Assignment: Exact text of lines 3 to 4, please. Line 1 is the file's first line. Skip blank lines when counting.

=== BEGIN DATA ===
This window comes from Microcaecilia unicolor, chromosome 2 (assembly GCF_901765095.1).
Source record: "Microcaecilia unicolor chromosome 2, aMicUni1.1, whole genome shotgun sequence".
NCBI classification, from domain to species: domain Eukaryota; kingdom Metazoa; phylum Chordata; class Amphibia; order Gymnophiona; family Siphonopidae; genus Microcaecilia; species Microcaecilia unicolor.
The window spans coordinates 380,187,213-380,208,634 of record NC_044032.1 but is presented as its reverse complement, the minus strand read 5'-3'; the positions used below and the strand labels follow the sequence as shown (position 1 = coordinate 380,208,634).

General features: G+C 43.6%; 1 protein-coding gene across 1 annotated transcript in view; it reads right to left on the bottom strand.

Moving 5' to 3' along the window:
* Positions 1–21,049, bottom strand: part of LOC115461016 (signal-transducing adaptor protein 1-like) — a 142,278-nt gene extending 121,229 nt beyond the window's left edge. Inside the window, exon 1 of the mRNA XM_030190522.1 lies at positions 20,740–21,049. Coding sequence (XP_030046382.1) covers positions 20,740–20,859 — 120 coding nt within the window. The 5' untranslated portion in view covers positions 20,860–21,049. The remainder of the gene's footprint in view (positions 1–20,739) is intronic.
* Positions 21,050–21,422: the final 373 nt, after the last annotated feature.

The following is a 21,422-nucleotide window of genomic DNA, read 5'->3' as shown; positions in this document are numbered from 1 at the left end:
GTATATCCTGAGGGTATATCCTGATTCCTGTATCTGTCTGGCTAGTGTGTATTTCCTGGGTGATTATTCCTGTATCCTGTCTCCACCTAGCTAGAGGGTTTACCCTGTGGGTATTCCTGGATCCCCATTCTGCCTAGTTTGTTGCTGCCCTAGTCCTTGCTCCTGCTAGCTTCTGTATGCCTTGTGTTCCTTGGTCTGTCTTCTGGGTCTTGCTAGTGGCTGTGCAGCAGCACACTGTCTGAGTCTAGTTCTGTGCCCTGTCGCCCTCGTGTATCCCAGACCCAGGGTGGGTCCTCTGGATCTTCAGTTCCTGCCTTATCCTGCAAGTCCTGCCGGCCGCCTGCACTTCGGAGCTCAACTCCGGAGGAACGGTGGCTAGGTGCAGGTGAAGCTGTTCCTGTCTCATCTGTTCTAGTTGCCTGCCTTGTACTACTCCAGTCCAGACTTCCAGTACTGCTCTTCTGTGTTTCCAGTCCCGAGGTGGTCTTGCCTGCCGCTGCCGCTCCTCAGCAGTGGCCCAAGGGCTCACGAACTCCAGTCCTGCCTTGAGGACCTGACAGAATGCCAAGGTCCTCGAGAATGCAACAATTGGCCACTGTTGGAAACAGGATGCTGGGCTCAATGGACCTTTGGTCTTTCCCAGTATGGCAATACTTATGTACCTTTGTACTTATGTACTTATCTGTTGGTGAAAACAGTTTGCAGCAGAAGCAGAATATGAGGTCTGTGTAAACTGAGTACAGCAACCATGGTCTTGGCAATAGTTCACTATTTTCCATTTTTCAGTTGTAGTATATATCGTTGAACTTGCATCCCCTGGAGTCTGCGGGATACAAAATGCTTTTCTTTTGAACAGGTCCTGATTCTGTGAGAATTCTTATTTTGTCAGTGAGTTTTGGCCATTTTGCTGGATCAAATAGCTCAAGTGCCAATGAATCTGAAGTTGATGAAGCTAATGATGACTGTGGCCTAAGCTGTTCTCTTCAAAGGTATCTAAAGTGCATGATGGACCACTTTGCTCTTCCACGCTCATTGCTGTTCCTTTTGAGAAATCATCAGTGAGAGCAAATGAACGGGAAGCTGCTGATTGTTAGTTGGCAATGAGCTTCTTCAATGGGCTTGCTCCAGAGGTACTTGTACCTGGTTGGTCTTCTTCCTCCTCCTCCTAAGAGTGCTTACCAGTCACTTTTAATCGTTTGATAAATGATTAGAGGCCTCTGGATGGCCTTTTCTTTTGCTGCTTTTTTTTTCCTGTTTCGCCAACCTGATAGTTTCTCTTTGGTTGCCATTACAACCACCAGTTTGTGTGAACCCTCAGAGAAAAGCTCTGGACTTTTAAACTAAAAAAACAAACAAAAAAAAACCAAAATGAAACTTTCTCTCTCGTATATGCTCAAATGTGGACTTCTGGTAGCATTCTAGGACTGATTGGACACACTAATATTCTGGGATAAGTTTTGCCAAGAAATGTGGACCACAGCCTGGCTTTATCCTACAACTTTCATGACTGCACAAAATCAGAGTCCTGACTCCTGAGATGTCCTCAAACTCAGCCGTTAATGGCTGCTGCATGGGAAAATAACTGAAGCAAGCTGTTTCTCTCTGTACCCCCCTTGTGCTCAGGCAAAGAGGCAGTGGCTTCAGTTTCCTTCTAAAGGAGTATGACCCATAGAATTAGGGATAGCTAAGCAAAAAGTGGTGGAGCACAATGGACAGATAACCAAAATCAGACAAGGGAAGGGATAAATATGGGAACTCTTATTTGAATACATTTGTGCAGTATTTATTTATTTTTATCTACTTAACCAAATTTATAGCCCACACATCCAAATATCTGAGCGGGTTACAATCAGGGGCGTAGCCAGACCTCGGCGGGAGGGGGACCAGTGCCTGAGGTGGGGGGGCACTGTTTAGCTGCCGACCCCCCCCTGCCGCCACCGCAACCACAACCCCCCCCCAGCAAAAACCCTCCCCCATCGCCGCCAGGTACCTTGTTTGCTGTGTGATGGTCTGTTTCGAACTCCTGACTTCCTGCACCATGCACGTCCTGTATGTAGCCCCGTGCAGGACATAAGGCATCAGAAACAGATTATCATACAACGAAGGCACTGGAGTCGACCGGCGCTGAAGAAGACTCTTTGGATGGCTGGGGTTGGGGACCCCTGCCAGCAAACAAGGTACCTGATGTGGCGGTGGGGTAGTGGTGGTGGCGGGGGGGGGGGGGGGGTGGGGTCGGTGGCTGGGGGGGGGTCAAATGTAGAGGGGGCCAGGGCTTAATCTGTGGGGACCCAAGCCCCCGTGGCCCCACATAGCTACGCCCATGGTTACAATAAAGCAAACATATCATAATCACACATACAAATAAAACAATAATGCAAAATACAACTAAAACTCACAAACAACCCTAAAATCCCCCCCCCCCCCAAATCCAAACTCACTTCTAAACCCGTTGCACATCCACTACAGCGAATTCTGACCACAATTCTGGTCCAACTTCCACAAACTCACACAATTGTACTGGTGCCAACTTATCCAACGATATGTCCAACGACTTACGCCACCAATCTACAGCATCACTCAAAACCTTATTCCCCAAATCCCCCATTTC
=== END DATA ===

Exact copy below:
NCBI classification, from domain to species: domain Eukaryota; kingdom Metazoa; phylum Chordata; class Amphibia; order Gymnophiona; family Siphonopidae; genus Microcaecilia; species Microcaecilia unicolor.
The window spans coordinates 380,187,213-380,208,634 of record NC_044032.1 but is presented as its reverse complement, the minus strand read 5'-3'; the positions used below and the strand labels follow the sequence as shown (position 1 = coordinate 380,208,634).